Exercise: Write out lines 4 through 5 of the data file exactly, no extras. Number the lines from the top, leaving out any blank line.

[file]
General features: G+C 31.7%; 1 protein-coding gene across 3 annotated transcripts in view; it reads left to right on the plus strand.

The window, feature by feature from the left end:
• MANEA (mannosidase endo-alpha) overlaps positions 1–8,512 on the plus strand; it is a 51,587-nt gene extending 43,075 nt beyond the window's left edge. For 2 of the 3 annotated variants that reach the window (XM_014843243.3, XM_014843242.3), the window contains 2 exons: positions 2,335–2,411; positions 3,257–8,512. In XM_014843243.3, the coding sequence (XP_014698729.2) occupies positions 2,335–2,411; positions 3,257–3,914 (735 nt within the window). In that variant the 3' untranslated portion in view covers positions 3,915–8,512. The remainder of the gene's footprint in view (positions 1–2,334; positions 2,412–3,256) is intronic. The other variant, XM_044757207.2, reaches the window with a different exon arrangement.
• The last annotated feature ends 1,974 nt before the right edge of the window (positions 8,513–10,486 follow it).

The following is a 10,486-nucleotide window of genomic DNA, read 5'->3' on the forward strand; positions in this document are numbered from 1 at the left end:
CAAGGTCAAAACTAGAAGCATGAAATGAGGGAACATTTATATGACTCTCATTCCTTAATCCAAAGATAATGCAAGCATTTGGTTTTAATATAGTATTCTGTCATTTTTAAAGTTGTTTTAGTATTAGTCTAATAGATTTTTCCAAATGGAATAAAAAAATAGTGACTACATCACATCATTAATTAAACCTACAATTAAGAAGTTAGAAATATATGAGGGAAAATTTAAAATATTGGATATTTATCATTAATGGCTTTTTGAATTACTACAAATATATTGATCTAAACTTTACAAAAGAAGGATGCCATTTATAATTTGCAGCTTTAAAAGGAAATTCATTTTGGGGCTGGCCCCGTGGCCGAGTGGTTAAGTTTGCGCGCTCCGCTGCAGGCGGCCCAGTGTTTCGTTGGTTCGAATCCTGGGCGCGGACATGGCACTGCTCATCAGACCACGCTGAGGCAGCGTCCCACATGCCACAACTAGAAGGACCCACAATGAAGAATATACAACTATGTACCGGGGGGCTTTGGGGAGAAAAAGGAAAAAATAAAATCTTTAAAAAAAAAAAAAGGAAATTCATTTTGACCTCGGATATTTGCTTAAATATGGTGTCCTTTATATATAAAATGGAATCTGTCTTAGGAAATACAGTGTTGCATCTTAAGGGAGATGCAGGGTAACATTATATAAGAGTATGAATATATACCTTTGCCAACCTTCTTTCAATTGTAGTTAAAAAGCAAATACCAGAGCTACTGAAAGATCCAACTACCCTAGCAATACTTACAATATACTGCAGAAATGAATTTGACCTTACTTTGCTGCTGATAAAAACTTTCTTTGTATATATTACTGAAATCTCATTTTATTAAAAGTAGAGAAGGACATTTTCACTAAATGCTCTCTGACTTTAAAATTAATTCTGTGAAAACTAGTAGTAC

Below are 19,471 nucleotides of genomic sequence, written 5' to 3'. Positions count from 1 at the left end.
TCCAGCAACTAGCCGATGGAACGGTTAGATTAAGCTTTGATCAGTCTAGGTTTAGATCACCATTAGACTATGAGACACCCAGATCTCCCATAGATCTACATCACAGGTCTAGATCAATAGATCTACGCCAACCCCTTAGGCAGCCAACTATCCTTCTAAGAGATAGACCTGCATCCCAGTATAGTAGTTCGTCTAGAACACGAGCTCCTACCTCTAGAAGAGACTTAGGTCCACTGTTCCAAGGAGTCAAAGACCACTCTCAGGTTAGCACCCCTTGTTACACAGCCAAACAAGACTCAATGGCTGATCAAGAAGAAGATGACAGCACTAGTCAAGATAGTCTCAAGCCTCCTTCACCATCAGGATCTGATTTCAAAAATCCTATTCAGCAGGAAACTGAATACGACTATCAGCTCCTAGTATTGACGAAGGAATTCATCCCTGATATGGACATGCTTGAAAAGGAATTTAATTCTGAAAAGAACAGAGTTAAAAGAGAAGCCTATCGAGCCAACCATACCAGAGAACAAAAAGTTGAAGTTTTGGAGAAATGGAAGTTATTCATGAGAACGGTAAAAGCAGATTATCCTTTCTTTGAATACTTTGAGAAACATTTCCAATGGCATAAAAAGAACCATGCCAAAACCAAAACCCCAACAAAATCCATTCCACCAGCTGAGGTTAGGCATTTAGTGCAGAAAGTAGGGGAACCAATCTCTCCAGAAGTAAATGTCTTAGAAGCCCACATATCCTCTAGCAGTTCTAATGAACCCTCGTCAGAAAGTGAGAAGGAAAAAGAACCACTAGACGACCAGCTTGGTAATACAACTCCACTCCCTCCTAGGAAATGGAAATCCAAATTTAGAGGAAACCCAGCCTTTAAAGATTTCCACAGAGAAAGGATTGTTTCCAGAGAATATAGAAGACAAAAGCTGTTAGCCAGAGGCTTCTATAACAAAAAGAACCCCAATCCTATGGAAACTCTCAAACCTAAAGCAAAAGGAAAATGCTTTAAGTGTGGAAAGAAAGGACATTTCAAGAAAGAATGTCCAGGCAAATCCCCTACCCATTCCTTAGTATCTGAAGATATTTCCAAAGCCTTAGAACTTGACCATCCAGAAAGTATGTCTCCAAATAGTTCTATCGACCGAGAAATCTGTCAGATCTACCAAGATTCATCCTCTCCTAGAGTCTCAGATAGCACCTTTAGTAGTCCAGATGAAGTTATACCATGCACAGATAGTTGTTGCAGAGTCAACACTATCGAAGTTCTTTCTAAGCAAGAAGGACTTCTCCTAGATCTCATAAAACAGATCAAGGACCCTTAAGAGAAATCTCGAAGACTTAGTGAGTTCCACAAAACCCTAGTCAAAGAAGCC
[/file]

• The last annotated feature ends 1,974 nt before the right edge of the window (positions 8,513–10,486 follow it).

The following is a 10,486-nucleotide window of genomic DNA, read 5'->3' on the forward strand; positions in this document are numbered from 1 at the left end: